Historic hike revisited

Three real-life explorers landed in the quiet, former mining town of Walhalla on Tuesday afternoon after completing about six days of hiking from Warburton.

Environmental educator Don Butcher, long-distance walker and historian Tiani Zia-Kane and Warburton resident and long distance walker Pam Mitchell took on the once-popular 120km walk with the goal of re-creating it along a slightly amended route.

Part of the original track is now under the Upper Yarra Dam and in closed water catchment.

The new route goes through Noojee, past Toorongo Falls, climbs Mt Baw Baw and then progresses down to Walhalla.

Hosted by Yarra Valley Ecological and Social Sustainability and Warburton Environment, and supported by the Department of Land, Water and Planning, the project celebrated, Dr Annie Yoffa, the first woman to complete the original track solo.

Born in 1890, Annie Yoffa was an academic, a psychiatrist and author who believed she could communicate with the natural world.

She published five books and continued her research while camping, where she was later murdered in the bush in the Dandenong Ranges.

Mr Butcher said the whole concept behind the project was to “get people out into the forest”.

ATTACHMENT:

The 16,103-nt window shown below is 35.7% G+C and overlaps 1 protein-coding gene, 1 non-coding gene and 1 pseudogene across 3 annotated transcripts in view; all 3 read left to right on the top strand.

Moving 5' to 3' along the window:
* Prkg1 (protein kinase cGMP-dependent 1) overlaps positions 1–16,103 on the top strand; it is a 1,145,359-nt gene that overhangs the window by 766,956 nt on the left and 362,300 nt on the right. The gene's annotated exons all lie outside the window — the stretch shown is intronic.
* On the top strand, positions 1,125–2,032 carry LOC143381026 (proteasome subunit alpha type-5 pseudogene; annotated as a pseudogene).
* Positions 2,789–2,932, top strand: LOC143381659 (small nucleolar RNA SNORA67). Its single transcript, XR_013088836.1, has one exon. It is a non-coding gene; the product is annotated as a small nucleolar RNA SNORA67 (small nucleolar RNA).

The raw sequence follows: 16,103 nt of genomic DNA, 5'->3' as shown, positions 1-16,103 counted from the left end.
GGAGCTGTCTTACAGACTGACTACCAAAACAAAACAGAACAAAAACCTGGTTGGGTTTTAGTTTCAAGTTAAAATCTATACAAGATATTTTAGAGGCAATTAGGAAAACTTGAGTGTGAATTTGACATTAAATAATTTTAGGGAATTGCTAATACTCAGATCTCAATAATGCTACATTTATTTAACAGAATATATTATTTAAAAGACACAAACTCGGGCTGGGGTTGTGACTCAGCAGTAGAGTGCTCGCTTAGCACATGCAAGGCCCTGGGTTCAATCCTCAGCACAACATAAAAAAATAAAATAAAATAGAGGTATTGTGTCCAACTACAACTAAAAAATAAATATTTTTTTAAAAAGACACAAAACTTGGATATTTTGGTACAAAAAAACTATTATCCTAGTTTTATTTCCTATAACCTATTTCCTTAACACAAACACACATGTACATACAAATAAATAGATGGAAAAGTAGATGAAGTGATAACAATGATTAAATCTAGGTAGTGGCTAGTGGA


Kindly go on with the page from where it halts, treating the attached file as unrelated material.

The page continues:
“This used to be a regular walk, so at Warburton we had a little send off. A local historian came along and told us a little bit about Annie Yoffa who… did the walk herself. She was quite an unusual woman, a woman ahead of her time,” he said.

Ms Zia-Kane said the group had experienced rain, hail and snow.

“But it was wonderful. When you go walking in alpine country in alpine conditions that is what you expect,” she said.

“The vegetation was superb, the birds are superb, the smell is superb.

“It assaults all your senses, a walk like that.”

Ms Zia-Kane said she would “strongly advise” anyone to do the walk if they could.

“It’s beautiful, those summer flowers are just starting and are worth having a look at.”

Ms Mitchell said the walk had been an adventure and a learning experience.

“We saw everything from snow gums to fern gullies,” she said.

“I’d love to see the track opened up, to have a decent hike that is close to Melbourne.”

Warburton Environment president Karina Doughty said she hoped the track would become accessible to “many, many more and hundreds of thousands of people over time”.

“We’re hoping to make it an annual event.”